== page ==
Interesting article about water

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Water is familiar to everyone—it shapes our bodies and our planet. But despite this abundance, the molecular structure of water has remained a mystery, with the substance exhibiting many strange properties that are still poorly understood. Recent work at the Department of Energy's SLAC National Accelerator Laboratory and several universities in Sweden and Japan, however, is shedding new light on water’s molecular idiosyncrasies, offering insight into its strange bulk properties.
Very cool. I remember recently sitting in on a colloquium where the speaker showed how water will "cage" small molecules within hydrogen bonded structures on a femtosecond time scale.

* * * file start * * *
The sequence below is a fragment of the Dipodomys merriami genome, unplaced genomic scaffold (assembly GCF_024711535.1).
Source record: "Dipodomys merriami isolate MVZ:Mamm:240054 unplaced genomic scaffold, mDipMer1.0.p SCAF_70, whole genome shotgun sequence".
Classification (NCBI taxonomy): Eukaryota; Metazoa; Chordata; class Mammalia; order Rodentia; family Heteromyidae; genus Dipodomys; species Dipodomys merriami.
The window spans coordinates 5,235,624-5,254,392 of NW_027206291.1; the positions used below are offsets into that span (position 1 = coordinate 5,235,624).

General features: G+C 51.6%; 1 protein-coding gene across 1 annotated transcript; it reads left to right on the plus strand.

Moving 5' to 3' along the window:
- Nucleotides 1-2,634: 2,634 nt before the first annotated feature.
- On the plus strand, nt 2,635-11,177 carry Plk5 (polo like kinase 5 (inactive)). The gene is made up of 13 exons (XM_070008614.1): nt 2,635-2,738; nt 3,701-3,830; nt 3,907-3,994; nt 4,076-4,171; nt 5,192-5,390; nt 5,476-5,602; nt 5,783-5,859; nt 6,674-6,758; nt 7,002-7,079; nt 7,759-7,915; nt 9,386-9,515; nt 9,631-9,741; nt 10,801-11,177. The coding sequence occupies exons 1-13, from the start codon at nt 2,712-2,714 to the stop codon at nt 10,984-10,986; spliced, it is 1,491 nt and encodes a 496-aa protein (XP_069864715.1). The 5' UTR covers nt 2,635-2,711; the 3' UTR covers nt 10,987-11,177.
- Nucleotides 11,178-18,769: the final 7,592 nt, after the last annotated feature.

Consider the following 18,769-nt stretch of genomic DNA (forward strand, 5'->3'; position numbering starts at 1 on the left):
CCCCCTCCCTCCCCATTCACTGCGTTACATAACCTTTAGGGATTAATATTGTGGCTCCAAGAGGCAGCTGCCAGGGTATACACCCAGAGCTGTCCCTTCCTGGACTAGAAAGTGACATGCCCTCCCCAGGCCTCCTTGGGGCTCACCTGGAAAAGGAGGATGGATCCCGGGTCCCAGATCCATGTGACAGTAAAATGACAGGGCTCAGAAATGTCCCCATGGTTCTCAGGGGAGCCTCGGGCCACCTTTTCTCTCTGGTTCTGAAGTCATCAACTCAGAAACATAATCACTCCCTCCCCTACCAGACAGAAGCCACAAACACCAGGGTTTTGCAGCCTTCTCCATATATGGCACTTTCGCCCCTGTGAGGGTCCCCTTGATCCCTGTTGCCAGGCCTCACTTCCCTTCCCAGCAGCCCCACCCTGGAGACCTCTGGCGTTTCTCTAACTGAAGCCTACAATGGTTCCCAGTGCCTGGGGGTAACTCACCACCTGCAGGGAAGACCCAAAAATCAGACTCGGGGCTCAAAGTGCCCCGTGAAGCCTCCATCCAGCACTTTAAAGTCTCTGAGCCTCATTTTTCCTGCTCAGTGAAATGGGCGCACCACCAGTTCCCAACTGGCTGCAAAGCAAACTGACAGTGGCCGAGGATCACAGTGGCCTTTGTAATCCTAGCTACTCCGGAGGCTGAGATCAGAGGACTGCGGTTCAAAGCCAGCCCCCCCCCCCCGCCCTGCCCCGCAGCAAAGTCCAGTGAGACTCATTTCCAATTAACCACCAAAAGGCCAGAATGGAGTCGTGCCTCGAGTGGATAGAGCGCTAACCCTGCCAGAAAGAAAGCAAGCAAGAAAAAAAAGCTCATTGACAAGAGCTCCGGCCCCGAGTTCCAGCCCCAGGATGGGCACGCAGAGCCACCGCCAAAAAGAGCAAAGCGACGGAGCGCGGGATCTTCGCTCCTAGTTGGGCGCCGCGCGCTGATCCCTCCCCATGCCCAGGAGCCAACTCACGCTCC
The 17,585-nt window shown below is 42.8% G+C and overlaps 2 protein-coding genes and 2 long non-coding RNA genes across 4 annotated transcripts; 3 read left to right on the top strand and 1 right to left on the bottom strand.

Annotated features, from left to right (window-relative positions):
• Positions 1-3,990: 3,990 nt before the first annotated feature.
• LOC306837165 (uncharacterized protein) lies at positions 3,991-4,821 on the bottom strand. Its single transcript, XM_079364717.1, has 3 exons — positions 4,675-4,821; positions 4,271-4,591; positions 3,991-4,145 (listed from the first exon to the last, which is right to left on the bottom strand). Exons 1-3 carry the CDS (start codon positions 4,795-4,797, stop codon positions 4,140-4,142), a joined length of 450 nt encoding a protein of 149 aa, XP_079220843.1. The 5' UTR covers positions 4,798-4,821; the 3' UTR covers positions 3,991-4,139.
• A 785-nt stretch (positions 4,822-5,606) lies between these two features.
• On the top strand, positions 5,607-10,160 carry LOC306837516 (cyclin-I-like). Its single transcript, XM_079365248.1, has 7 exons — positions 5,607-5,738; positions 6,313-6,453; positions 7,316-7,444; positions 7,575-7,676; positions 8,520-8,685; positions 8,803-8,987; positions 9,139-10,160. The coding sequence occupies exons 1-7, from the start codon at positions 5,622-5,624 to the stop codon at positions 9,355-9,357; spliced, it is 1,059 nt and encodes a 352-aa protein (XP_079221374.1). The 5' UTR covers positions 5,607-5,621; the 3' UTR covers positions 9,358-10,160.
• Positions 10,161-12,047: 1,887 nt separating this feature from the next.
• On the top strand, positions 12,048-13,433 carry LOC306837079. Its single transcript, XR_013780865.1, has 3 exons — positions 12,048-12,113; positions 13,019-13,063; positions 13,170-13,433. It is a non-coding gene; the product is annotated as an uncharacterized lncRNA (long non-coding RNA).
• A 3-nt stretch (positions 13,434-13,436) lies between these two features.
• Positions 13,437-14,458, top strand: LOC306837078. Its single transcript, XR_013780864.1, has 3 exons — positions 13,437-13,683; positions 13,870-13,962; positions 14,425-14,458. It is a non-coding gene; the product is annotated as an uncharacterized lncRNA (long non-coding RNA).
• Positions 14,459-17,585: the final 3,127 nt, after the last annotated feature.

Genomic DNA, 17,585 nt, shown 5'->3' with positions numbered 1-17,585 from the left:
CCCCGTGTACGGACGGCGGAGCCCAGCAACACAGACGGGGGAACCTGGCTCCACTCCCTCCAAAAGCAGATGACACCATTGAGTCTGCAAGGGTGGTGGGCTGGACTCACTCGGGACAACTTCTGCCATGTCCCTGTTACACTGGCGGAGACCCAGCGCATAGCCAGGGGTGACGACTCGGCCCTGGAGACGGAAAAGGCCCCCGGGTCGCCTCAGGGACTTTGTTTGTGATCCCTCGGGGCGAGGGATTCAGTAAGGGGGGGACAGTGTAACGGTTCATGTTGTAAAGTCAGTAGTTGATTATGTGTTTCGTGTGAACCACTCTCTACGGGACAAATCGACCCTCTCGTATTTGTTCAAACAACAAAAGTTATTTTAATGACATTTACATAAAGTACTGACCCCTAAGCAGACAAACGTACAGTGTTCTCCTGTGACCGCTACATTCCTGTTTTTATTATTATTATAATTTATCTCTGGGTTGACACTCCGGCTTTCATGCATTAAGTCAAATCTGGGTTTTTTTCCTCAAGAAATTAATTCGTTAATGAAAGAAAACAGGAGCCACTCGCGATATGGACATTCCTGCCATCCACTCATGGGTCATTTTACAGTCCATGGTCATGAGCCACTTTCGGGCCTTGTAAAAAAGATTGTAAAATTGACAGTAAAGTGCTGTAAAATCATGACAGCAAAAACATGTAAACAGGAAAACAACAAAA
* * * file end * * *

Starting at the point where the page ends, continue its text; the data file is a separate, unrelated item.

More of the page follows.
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Phillip Ball has written an excellent book, "H20" which among other things deals with many of the strange properties of water.
Highly recommended!


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Robinson & Stokes, Electrolyte Solutions, Ch. 1 for 60-70 year old X-ray distributions of 1st & 2nd nearest neighbors in liquid water, discussion of populations of "structured" and "unstructured" clusters. Felix Franks, Stillinger, Ben Naim, for 60s and 70s pictures of structure.

This would make a good research project for History of Science: "How frequently do people rediscover the properties of water and structured/unstructured population distribution hypotheses to explain those properties?"

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